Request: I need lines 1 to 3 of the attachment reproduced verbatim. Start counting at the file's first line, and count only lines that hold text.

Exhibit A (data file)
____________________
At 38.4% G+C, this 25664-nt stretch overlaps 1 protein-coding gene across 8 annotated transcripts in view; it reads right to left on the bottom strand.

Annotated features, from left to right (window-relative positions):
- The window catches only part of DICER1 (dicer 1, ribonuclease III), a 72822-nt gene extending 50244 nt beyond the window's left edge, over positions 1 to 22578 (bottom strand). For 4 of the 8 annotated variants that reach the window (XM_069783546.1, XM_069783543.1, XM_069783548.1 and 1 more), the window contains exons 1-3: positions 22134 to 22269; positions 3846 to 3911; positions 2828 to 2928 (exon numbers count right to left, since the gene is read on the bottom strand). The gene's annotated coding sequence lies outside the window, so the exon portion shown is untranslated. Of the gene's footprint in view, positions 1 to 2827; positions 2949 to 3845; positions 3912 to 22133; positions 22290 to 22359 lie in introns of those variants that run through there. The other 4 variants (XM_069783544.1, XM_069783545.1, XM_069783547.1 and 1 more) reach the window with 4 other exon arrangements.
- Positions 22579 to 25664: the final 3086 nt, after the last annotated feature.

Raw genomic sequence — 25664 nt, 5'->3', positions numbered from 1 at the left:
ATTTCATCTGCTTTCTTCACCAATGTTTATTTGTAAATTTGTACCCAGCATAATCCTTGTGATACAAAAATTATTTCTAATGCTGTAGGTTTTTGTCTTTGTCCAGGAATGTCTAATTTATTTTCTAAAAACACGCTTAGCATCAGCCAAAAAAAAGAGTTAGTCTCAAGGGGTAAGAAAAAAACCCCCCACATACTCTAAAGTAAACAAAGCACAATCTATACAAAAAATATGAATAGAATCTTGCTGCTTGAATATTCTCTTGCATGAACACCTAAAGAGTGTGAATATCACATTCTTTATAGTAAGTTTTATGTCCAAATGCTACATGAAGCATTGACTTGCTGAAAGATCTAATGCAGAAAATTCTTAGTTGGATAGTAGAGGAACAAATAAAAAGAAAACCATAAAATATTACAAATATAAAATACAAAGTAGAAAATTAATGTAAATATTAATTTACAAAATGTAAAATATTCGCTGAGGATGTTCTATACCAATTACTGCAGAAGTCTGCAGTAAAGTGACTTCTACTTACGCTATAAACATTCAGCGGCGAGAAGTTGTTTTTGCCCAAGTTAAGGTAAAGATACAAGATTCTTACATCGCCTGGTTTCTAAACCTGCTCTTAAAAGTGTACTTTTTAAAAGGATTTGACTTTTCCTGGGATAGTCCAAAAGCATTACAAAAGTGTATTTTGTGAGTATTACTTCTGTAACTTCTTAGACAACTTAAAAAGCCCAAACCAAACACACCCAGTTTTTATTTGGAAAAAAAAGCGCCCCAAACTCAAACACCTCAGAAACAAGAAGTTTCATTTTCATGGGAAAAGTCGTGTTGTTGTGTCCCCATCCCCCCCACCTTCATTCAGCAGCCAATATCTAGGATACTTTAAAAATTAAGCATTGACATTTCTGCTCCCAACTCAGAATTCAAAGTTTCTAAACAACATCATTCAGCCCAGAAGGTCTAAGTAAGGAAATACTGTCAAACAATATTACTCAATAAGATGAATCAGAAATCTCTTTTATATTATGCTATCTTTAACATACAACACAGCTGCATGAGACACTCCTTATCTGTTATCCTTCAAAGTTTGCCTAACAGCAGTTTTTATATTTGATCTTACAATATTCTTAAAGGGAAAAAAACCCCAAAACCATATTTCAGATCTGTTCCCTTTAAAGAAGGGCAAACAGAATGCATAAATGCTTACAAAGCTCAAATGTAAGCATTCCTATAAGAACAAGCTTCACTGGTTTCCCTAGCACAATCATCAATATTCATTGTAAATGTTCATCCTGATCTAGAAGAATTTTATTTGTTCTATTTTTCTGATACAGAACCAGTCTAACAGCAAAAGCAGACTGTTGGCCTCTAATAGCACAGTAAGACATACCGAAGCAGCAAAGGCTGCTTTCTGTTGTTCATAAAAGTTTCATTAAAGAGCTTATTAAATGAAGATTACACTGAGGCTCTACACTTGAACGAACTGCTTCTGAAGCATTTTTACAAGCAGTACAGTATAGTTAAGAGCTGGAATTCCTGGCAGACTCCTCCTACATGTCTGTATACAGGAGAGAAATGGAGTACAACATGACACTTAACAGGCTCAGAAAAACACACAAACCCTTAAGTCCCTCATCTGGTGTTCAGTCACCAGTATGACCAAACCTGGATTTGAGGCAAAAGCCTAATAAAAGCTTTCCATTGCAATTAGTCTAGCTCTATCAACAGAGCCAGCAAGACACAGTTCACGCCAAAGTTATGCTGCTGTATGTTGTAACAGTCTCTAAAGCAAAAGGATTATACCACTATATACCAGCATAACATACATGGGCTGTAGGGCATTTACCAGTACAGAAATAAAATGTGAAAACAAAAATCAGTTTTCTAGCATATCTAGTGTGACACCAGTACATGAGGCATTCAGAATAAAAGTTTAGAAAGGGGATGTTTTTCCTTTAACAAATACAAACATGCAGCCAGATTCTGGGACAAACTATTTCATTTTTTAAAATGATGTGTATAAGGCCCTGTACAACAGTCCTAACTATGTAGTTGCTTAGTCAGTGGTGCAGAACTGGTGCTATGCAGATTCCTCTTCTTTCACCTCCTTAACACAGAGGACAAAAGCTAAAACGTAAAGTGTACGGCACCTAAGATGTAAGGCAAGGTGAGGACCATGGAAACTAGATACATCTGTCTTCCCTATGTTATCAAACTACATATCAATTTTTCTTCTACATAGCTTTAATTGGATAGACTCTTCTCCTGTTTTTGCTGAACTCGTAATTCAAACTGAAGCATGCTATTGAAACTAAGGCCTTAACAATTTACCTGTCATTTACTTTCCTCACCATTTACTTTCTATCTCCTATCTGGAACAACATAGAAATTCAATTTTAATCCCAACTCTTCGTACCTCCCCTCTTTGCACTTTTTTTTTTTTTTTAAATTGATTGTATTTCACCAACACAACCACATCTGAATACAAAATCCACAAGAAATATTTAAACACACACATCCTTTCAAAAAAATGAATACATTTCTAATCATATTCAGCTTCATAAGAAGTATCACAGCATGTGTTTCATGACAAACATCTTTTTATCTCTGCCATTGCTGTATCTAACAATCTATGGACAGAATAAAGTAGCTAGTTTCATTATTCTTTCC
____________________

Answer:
At 38.4% G+C, this 25664-nt stretch overlaps 1 protein-coding gene across 8 annotated transcripts in view; it reads right to left on the bottom strand.

Annotated features, from left to right (window-relative positions):
- The window catches only part of DICER1 (dicer 1, ribonuclease III), a 72822-nt gene extending 50244 nt beyond the window's left edge, over positions 1 to 22578 (bottom strand). For 4 of the 8 annotated variants that reach the window (XM_069783546.1, XM_069783543.1, XM_069783548.1 and 1 more), the window contains exons 1-3: positions 22134 to 22269; positions 3846 to 3911; positions 2828 to 2928 (exon numbers count right to left, since the gene is read on the bottom strand). The gene's annotated coding sequence lies outside the window, so the exon portion shown is untranslated. Of the gene's footprint in view, positions 1 to 2827; positions 2949 to 3845; positions 3912 to 22133; positions 22290 to 22359 lie in introns of those variants that run through there. The other 4 variants (XM_069783544.1, XM_069783545.1, XM_069783547.1 and 1 more) reach the window with 4 other exon arrangements.